The upcoming Interop event in Las Vegas will offer lots of sessions and workshops from fellow IT professionals and experts to attend and get current on your interests.
Take part in the social gathering to meet old friends and make new ones. Personal networking is as important as anything in your career.
Interop is next week and I am looking forward to catching up with old friends, peers, and colleagues and making new acquaintances. Still, the draw for me is meeting with vendors and attending a few of the presentations over the course of the event. The content this year is very solid and there’s something for everyone.
The concept of ‘consumerization of IT’ is sure to evolve naturally in your organization, as employees want to use applications of their own choosing.
Some policy control is essential, and a sanctioned company app store is a good idea.
Companies such as Intel give employees an official app store, but users can also freely consume ‘unofficial’ apps from outside this domain.
First, the Chief Information Officer had to deal with the complexities that BYOD brought up; now, there is an increasing momentum to BYOA – in other words ’bring your own application.’ Extending beyond this is the concept of an open storefront for appliances, computing power, storage, OS, databases and so on – in other words, all IT. Service providers are on board, as evidenced by the launches of several online store initiatives: Interoute launched CloudStore, offering applications, appliances, professional services and more; Belgacom offers Becloud; KPN offers a cloud store; and Orange’s VPN Galerie offers access to many apps developed both by Orange and by independent ISVs. It is fair to say that the concept is already mature for the SME market place, with Belgacom’s Becloud offerings tailored for the mass SME segment but with more sophistication for larger companies. Similarly, KPN’s Open Cloud Store gives its reseller partners (ISPs, SIs and other telcos) the opportunity to sell, provision and support cloud services to the diverse Dutch SME market. Continue reading “BYOA and the Enterprise Application Portal: Create Your Own Internal Company Storefront”→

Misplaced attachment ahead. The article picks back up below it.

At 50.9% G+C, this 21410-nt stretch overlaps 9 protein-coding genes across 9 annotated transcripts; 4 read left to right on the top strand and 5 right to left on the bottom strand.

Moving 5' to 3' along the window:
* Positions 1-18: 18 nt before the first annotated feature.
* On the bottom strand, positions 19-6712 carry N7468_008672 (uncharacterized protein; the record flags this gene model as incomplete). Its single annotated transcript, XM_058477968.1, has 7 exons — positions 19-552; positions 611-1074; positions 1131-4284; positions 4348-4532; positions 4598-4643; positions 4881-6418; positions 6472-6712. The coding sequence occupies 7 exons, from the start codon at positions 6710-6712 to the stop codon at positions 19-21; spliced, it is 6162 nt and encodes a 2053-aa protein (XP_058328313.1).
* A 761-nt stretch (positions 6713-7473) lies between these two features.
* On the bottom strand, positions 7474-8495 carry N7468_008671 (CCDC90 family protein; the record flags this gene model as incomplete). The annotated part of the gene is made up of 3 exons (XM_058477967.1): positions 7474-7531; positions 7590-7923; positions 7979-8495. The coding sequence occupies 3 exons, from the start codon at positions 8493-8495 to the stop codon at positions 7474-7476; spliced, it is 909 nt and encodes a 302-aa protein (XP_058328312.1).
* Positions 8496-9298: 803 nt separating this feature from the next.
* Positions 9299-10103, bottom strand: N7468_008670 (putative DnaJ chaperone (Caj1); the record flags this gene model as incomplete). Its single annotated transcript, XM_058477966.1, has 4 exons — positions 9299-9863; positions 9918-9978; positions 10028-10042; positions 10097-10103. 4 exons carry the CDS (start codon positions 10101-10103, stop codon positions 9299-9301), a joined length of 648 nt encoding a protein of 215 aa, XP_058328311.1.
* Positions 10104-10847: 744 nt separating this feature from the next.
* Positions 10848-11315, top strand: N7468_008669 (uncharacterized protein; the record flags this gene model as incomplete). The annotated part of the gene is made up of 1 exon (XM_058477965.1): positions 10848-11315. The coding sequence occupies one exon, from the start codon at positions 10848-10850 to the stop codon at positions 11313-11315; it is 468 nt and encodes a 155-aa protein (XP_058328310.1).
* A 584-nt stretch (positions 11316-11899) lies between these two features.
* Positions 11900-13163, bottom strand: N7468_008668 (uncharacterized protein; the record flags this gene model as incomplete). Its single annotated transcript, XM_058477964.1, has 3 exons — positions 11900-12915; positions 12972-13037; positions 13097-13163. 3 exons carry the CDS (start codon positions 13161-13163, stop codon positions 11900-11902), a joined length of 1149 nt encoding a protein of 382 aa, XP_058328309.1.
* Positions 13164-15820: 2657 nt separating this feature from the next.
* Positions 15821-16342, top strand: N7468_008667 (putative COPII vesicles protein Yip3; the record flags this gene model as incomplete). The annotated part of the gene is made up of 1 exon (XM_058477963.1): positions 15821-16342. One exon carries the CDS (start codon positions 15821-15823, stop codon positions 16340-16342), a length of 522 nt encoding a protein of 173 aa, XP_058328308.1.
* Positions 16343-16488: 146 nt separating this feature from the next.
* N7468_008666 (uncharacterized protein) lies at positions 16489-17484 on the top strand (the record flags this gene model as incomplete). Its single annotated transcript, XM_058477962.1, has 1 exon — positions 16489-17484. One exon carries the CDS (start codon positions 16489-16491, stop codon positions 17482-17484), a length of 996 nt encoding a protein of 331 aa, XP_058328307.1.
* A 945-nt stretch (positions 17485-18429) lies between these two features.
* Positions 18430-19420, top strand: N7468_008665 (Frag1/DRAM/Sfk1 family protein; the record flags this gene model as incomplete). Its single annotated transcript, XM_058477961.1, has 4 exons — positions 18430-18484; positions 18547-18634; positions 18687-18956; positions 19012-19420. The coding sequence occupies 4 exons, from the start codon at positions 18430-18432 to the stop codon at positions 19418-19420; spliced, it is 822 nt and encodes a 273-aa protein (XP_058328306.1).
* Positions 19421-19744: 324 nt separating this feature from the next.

There are no real technical differences between cloud connectivity portfolios and traditional data connectivity
Public, private and hybrid cloud solutions are supported by different connectivity options from shared to dedicated infrastructure
Connectivity is largely provided on-net from operators, but other players such as collocation houses may offer a range of options through third party relations
When considering how to connect your business to cloud solutions, including IaaS, PaaS, and SaaS, there are a wide variety of options. If the services can be supported by best-effort, then public Internet with IPSec can suffice with the benefit of a low-cost base. However, a private cloud will give more security and resilience and can be provisioned by your service provider via a break out from a corporate IP/MPLS VPN solution to the carrier’s MPLS network and over an NNI to the cloud provider. That’s assuming of course that a corporate IP VPN solution is already in place, because building one from scratch is not a low-cost route. Continue reading “Connecting to Your Cloud Provider – Internet, Direct Connect or Use the IP VPN?”→